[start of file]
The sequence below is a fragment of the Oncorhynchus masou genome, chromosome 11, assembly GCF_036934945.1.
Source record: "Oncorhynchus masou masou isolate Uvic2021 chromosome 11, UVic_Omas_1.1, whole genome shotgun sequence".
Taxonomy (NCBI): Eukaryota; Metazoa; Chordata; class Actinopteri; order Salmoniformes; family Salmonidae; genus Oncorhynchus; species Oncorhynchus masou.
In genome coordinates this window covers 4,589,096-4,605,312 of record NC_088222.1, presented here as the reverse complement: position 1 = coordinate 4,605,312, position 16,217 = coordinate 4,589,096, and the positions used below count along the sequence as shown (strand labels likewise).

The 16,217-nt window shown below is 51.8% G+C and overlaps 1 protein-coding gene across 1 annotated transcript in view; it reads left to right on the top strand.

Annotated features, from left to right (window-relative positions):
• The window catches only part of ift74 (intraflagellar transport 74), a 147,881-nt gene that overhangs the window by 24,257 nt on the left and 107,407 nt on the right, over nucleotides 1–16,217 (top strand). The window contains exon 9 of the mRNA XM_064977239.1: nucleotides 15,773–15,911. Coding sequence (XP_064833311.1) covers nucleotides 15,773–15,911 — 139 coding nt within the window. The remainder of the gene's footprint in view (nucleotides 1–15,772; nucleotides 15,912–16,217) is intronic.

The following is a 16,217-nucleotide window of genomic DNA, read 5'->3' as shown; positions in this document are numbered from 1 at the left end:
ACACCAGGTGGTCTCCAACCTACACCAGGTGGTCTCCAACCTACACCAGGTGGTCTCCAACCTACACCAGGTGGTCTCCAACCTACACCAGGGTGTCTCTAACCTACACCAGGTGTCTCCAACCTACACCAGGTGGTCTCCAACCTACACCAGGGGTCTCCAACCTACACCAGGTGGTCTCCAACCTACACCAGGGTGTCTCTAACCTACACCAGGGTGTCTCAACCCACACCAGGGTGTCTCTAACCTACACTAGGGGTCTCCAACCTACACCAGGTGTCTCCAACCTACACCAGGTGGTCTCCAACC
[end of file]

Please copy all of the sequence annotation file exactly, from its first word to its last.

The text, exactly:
The sequence below is a fragment of the Oncorhynchus masou genome, chromosome 11, assembly GCF_036934945.1.
Source record: "Oncorhynchus masou masou isolate Uvic2021 chromosome 11, UVic_Omas_1.1, whole genome shotgun sequence".
Taxonomy (NCBI): Eukaryota; Metazoa; Chordata; class Actinopteri; order Salmoniformes; family Salmonidae; genus Oncorhynchus; species Oncorhynchus masou.
In genome coordinates this window covers 4,589,096-4,605,312 of record NC_088222.1, presented here as the reverse complement: position 1 = coordinate 4,605,312, position 16,217 = coordinate 4,589,096, and the positions used below count along the sequence as shown (strand labels likewise).

The 16,217-nt window shown below is 51.8% G+C and overlaps 1 protein-coding gene across 1 annotated transcript in view; it reads left to right on the top strand.

Annotated features, from left to right (window-relative positions):
• The window catches only part of ift74 (intraflagellar transport 74), a 147,881-nt gene that overhangs the window by 24,257 nt on the left and 107,407 nt on the right, over nucleotides 1–16,217 (top strand). The window contains exon 9 of the mRNA XM_064977239.1: nucleotides 15,773–15,911. Coding sequence (XP_064833311.1) covers nucleotides 15,773–15,911 — 139 coding nt within the window. The remainder of the gene's footprint in view (nucleotides 1–15,772; nucleotides 15,912–16,217) is intronic.

The following is a 16,217-nucleotide window of genomic DNA, read 5'->3' as shown; positions in this document are numbered from 1 at the left end:
ACACCAGGTGGTCTCCAACCTACACCAGGTGGTCTCCAACCTACACCAGGTGGTCTCCAACCTACACCAGGTGGTCTCCAACCTACACCAGGGTGTCTCTAACCTACACCAGGTGTCTCCAACCTACACCAGGTGGTCTCCAACCTACACCAGGGGTCTCCAACCTACACCAGGTGGTCTCCAACCTACACCAGGGTGTCTCTAACCTACACCAGGGTGTCTCAACCCACACCAGGGTGTCTCTAACCTACACTAGGGGTCTCCAACCTACACCAGGTGTCTCCAACCTACACCAGGTGGTCTCCAACC